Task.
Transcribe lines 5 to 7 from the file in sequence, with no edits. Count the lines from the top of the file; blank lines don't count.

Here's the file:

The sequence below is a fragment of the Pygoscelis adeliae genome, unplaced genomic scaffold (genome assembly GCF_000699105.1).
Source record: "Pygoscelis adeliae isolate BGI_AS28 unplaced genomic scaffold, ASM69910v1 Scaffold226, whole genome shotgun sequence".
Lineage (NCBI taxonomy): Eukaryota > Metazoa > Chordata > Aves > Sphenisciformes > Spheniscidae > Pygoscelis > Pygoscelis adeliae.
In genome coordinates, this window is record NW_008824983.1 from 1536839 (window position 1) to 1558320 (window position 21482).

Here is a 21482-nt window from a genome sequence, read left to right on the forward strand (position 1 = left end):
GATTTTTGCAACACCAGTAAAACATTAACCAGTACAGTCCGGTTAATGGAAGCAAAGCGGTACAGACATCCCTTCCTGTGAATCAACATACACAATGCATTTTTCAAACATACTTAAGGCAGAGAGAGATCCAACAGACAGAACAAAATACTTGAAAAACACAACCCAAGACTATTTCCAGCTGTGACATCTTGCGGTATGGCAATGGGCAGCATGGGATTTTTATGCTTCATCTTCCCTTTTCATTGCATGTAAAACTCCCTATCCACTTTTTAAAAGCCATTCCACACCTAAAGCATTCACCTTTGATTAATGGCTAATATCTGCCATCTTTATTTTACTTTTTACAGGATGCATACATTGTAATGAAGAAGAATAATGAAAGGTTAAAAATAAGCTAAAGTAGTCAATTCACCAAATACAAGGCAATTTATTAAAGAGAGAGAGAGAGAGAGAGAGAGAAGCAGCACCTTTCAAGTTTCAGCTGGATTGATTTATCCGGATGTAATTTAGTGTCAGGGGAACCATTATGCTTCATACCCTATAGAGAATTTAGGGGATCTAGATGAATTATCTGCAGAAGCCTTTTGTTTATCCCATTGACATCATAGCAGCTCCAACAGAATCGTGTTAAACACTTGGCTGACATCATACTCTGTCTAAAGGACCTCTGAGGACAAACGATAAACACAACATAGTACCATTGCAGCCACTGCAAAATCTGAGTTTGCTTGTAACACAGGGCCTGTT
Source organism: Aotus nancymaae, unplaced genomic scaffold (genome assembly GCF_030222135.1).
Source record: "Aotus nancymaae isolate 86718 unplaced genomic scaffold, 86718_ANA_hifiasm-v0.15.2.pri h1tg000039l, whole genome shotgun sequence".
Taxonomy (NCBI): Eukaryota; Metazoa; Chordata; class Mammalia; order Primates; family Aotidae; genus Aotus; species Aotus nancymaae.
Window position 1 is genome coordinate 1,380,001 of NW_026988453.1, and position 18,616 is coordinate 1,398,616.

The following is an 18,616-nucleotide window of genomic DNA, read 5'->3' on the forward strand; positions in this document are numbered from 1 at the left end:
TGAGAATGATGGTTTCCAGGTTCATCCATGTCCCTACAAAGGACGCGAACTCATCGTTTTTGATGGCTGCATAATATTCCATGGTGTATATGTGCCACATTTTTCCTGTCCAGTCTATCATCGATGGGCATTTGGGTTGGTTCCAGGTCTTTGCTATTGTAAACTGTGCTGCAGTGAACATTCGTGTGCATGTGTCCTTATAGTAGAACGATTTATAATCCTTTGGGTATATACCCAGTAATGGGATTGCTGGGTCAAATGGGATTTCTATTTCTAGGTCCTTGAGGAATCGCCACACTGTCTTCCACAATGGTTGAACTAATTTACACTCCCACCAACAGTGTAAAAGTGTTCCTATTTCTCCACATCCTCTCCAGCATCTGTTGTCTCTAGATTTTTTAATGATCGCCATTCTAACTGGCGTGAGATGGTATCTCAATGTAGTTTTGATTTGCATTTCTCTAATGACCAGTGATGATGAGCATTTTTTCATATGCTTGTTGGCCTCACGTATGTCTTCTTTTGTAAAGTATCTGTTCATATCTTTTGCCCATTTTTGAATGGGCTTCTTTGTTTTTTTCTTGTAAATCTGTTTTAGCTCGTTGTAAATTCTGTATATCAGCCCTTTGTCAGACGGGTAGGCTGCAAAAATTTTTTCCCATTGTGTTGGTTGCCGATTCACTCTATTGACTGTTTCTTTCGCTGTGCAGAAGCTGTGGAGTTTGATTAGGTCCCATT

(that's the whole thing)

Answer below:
Here is a 21482-nt window from a genome sequence, read left to right on the forward strand (position 1 = left end):
GATTTTTGCAACACCAGTAAAACATTAACCAGTACAGTCCGGTTAATGGAAGCAAAGCGGTACAGACATCCCTTCCTGTGAATCAACATACACAATGCATTTTTCAAACATACTTAAGGCAGAGAGAGATCCAACAGACAGAACAAAATACTTGAAAAACACAACCCAAGACTATTTCCAGCTGTGACATCTTGCGGTATGGCAATGGGCAGCATGGGATTTTTATGCTTCATCTTCCCTTTTCATTGCATGTAAAACTCCCTATCCACTTTTTAAAAGCCATTCCACACCTAAAGCATTCACCTTTGATTAATGGCTAATATCTGCCATCTTTATTTTACTTTTTACAGGATGCATACATTGTAATGAAGAAGAATAATGAAAGGTTAAAAATAAGCTAAAGTAGTCAATTCACCAAATACAAGGCAATTTATTAAAGAGAGAGAGAGAGAGAGAGAGAGAAGCAGCACCTTTCAAGTTTCAGCTGGATTGATTTATCCGGATGTAATTTAGTGTCAGGGGAACCATTATGCTTCATACCCTATAGAGAATTTAGGGGATCTAGATGAATTATCTGCAGAAGCCTTTTGTTTATCCCATTGACATCATAGCAGCTCCAACAGAATCGTGTTAAACACTTGGCTGACATCATACTCTGTCTAAAGGACCTCTGAGGACAAACGATAAACACAACATAGTACCATTGCAGCCACTGCAAAATCTGAGTTTGCTTGTAACACAGGGCCTGTT
Source organism: Aotus nancymaae, unplaced genomic scaffold (genome assembly GCF_030222135.1).